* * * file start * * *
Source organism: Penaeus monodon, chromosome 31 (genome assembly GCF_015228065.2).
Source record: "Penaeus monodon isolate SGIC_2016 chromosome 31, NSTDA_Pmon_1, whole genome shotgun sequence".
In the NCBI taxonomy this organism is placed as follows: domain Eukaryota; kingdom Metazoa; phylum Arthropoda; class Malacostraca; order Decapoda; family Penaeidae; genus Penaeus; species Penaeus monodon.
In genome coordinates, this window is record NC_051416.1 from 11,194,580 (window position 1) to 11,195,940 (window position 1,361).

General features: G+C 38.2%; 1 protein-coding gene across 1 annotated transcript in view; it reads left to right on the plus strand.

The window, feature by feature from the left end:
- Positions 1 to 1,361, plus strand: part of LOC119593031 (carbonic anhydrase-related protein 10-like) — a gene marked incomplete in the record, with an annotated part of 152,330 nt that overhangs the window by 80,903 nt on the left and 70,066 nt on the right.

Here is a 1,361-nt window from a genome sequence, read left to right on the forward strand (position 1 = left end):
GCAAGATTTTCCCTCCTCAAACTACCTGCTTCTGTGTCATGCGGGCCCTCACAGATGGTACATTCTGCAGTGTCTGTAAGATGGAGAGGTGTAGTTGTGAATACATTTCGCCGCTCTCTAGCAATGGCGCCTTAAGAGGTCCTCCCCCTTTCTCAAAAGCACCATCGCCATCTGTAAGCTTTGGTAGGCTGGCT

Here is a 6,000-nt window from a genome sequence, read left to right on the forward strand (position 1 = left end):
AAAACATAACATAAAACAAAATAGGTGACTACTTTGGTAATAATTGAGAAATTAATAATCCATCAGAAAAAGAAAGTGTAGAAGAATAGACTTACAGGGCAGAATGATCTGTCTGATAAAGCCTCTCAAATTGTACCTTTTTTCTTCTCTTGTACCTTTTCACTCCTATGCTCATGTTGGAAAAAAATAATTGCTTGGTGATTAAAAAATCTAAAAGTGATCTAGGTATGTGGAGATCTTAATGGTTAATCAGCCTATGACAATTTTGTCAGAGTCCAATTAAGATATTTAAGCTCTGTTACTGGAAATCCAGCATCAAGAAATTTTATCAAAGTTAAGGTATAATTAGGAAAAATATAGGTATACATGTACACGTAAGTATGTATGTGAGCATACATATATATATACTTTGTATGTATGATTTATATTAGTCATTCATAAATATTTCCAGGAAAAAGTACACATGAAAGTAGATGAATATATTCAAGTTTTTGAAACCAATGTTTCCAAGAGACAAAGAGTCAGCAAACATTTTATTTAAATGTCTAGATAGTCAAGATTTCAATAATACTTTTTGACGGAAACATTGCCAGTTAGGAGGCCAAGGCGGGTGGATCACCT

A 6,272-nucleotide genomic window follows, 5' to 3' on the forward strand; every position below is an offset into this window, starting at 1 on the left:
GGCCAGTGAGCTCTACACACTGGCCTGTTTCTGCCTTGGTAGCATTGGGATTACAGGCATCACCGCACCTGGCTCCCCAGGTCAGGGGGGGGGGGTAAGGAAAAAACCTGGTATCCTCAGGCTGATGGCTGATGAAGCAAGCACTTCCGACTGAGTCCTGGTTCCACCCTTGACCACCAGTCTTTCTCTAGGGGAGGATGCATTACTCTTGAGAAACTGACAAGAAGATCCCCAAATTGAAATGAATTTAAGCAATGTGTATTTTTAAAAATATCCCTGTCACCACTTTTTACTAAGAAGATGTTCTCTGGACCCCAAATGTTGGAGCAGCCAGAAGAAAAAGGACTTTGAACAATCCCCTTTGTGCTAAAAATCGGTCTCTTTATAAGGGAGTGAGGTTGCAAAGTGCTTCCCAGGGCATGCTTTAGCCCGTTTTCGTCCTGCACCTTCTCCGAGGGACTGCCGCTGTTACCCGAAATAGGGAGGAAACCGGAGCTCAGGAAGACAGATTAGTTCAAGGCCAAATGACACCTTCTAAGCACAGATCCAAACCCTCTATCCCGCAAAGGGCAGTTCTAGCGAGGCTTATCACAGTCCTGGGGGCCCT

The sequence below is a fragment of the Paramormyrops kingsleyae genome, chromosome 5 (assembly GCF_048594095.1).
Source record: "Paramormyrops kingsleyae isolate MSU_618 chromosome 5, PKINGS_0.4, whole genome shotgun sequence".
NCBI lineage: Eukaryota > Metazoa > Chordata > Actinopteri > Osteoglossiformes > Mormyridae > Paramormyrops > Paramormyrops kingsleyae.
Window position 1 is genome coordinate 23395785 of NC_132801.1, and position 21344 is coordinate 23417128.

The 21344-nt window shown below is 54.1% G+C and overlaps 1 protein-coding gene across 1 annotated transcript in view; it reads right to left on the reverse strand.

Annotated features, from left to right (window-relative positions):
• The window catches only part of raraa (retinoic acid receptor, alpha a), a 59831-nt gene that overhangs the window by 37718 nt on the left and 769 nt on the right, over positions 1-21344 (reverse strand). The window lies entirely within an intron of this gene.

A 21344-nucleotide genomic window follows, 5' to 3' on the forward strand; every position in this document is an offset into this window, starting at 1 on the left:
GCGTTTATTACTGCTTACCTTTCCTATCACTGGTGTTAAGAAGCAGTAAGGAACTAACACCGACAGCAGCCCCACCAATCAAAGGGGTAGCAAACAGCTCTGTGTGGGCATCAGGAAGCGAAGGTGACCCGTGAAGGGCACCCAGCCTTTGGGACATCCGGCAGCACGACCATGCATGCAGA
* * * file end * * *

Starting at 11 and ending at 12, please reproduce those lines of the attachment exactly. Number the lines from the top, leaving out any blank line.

AAAACATAACATAAAACAAAATAGGTGACTACTTTGGTAATAATTGAGAAATTAATAATCCATCAGAAAAAGAAAGTGTAGAAGAATAGACTTACAGGGCAGAATGATCTGTCTGATAAAGCCTCTCAAATTGTACCTTTTTTCTTCTCTTGTACCTTTTCACTCCTATGCTCATGTTGGAAAAAAATAATTGCTTGGTGATTAAAAAATCTAAAAGTGATCTAGGTATGTGGAGATCTTAATGGTTAATCAGCCTATGACAATTTTGTCAGAGTCCAATTAAGATATTTAAGCTCTGTTACTGGAAATCCAGCATCAAGAAATTTTATCAAAGTTAAGGTATAATTAGGAAAAATATAGGTATACATGTACACGTAAGTATGTATGTGAGCATACATATATATATACTTTGTATGTATGATTTATATTAGTCATTCATAAATATTTCCAGGAAAAAGTACACATGAAAGTAGATGAATATATTCAAGTTTTTGAAACCAATGTTTCCAAGAGACAAAGAGTCAGCAAACATTTTATTTAAATGTCTAGATAGTCAAGATTTCAATAATACTTTTTGACGGAAACATTGCCAGTTAGGAGGCCAAGGCGGGTGGATCACCT

A 6,272-nucleotide genomic window follows, 5' to 3' on the forward strand; every position below is an offset into this window, starting at 1 on the left: